Dr. Ariana Hinckley-Boltax Preps Students for Future Training in Clinical Skills Course
Confidence and competence are the two words that Ariana Hinckley-Boltax focuses on in the Clinical Skills course she teaches at Cummings School of Veterinary Medicine at Tufts University and strives to instill in her students.
In February of 2021, Hinckley-Boltax joined Cummings School faculty, impressed by the position’s focus on teaching. “I get so much energy from being in a classroom with students and seeing those a-ha moments,” she says. “And, especially in these introductory courses, you can see such a profound growth in their abilities in such a short time.”
Growing up in Long Island, Hinckley-Boltax fell in love with teaching from a young age. School was typically a place where she felt safe and was always drawn to teachers that motivated and inspired her. Though she didn’t have a lot of pets as a child, she developed an interest in becoming a veterinarian alongside her passion for science and interest in teaching. “I wanted to advocate for and give a voice to animals that couldn’t speak for themselves,” Hinckley-Boltax says.
The real turning point for Hinckley-Boltax in determining a career path came during a lecture in the Adventures in Veterinary Medicine program held at Cummings School each year. “They have a talk about careers in veterinary medicine and it blew my mind when they said it was possible to be a veterinary educator,” she says, “and I decided in that moment, that was what I was going to do.”
So, Hinckley-Boltax went on to obtain her bachelor’s degree from Brandeis University before earning her doctorate in veterinary medicine from Cornell University. She then searched for the perfect position that combined her love of teaching, education research, and veterinary medicine. That’s where Cummings School came in. “I found myself in this amazing position that allows me to do all of that at the same time,” Hinckley-Boltax says.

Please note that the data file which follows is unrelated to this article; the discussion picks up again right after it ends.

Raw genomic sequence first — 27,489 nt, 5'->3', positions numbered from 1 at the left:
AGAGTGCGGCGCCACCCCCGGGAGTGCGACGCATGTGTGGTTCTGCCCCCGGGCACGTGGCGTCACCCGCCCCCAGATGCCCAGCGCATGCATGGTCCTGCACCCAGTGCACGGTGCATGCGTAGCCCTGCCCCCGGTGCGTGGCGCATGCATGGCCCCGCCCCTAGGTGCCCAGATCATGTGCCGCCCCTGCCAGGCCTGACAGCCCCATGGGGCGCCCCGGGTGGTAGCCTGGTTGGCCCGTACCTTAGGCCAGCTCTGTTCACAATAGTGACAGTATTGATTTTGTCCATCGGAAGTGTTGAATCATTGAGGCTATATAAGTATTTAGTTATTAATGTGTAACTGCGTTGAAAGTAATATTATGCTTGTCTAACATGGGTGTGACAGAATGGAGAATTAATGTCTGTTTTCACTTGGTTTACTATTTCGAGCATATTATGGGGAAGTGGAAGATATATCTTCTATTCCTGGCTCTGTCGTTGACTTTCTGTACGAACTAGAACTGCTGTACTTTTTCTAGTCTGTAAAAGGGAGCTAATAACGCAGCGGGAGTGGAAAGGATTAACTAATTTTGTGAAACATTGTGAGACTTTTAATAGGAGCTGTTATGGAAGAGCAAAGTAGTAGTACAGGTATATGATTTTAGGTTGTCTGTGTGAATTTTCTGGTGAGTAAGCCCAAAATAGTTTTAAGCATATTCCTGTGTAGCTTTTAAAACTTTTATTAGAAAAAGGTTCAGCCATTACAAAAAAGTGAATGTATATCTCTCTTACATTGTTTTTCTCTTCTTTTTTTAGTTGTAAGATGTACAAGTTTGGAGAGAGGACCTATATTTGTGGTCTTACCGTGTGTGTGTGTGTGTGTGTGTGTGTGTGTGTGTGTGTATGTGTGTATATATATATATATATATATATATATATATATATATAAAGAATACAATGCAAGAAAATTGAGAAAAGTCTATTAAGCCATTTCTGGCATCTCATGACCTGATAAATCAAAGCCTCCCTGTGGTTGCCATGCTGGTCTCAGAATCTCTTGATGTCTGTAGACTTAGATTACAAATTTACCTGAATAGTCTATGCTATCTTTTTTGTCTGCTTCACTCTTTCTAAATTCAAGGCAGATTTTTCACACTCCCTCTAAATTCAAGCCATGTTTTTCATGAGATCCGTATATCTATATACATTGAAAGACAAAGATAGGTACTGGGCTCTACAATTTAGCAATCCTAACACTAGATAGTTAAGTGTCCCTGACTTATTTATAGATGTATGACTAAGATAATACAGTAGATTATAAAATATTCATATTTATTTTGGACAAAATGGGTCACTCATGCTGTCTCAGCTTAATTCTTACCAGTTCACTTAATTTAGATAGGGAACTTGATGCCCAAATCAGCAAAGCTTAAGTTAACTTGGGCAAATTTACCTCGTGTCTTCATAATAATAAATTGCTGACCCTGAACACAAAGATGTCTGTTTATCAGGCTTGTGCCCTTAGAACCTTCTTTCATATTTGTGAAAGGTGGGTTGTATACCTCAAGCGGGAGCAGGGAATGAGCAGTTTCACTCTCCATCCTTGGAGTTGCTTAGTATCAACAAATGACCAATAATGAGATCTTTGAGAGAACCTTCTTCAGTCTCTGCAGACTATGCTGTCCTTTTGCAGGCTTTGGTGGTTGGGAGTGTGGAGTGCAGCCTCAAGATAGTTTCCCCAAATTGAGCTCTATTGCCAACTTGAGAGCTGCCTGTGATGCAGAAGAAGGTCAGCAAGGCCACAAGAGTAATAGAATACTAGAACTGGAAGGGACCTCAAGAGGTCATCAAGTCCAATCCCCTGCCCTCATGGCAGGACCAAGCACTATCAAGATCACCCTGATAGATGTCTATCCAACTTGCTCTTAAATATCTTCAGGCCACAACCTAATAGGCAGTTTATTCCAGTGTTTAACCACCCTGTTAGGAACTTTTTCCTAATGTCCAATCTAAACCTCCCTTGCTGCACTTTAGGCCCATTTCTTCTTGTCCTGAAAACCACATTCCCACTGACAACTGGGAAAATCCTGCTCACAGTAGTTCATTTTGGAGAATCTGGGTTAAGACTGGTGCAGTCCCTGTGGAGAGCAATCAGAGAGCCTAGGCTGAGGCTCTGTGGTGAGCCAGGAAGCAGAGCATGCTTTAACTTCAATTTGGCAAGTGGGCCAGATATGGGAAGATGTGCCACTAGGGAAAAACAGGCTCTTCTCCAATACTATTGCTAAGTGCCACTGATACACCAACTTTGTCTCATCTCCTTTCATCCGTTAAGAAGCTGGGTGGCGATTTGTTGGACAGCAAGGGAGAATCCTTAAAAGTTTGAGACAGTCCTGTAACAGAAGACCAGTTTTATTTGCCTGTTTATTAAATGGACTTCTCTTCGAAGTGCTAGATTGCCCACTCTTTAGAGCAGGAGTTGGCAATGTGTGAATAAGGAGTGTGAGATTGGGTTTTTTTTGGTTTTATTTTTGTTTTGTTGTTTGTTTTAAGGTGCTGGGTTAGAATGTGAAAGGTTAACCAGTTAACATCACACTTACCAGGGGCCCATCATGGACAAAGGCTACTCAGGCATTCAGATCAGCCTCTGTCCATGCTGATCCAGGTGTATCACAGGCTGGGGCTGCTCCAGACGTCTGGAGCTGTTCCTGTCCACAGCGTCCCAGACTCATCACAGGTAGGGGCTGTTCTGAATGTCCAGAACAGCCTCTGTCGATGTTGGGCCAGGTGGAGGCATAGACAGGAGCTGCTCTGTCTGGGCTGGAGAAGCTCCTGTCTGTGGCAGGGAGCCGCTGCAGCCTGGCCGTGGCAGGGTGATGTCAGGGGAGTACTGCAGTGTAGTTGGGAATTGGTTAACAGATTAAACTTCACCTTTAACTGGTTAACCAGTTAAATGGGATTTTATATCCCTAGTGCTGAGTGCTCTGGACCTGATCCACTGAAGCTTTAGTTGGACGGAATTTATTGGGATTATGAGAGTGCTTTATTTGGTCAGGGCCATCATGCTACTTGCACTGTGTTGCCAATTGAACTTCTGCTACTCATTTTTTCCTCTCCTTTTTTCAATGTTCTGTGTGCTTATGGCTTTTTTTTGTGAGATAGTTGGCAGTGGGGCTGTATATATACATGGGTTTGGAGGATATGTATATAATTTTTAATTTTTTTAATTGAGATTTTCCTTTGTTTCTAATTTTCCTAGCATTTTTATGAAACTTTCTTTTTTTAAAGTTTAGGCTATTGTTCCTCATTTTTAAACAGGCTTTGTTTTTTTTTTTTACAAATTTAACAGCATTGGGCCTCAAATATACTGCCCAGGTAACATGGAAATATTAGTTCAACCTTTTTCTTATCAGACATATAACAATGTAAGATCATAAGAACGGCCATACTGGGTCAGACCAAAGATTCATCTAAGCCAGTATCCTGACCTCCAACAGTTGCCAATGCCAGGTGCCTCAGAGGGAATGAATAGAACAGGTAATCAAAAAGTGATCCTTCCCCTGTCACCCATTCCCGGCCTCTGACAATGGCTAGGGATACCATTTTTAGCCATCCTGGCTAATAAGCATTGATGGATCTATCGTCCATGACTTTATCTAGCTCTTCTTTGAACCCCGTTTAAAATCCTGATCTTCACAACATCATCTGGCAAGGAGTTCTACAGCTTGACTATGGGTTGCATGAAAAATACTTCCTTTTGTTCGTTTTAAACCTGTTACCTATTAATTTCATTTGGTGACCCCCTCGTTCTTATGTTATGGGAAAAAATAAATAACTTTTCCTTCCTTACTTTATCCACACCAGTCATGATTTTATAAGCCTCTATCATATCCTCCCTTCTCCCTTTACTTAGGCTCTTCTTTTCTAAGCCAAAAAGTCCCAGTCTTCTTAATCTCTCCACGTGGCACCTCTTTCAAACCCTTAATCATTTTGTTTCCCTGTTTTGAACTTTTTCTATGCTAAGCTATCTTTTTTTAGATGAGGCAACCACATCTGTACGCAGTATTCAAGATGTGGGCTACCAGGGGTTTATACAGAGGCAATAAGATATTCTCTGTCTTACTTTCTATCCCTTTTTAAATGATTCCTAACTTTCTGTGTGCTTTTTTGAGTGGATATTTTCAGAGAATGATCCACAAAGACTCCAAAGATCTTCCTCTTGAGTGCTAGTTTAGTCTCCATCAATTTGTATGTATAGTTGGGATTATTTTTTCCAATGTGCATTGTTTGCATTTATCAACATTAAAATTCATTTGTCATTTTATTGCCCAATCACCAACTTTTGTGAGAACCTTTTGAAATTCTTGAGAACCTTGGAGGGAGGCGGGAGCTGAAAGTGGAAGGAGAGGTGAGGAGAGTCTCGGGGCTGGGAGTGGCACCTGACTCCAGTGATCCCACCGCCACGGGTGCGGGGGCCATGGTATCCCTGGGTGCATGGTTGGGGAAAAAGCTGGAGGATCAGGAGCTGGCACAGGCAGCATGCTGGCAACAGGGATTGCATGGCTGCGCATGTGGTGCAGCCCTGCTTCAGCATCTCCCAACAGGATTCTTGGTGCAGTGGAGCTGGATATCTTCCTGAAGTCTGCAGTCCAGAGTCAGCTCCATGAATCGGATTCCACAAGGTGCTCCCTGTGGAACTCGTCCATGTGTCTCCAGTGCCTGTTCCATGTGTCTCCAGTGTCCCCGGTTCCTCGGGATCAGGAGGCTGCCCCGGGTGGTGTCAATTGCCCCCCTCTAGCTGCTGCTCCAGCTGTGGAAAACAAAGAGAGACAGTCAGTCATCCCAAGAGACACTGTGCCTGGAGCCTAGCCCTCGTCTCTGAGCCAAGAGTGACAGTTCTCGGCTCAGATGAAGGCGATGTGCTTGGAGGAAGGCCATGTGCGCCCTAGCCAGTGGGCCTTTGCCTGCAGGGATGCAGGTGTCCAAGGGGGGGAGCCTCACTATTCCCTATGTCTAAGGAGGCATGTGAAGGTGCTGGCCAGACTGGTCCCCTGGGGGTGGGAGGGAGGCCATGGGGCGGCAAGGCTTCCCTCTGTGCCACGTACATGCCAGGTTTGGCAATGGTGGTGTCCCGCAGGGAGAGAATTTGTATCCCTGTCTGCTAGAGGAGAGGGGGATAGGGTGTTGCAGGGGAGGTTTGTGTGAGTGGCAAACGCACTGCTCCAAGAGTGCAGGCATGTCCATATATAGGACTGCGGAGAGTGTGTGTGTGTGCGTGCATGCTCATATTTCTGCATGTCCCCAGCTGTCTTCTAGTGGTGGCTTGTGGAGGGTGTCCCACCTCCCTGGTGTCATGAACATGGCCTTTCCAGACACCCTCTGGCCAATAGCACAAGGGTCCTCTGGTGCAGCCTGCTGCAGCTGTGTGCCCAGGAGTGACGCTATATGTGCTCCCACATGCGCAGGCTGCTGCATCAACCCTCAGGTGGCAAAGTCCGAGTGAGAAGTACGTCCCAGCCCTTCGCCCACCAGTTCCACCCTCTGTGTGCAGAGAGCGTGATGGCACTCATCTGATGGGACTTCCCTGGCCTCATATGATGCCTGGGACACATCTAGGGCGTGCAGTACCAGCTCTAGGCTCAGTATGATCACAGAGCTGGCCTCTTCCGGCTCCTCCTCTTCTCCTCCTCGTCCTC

While the majority of Hinckley-Boltax’s time is spent in the classroom teaching clinical skills, she also splits her remaining time between clinics—which she spent the majority of at Tufts at Tech this year—as well as research. “There’s so much to being a great doctor that is much more than what you do with your hands,” she says, “and I’m thrilled to be a part of so many efforts to help students grow as doctors.”
Built upon her passion for teaching, Hinckley-Boltax loves the opportunity to set the tone for students early on in their veterinary school careers. “Confidence and competence are two really, really big words for me in clinical skills education—my goal is to set students up for success so that they can go on and refine their skills and achieve more in their future training,” says Hinckley-Boltax. “We are trying to lay the groundwork.”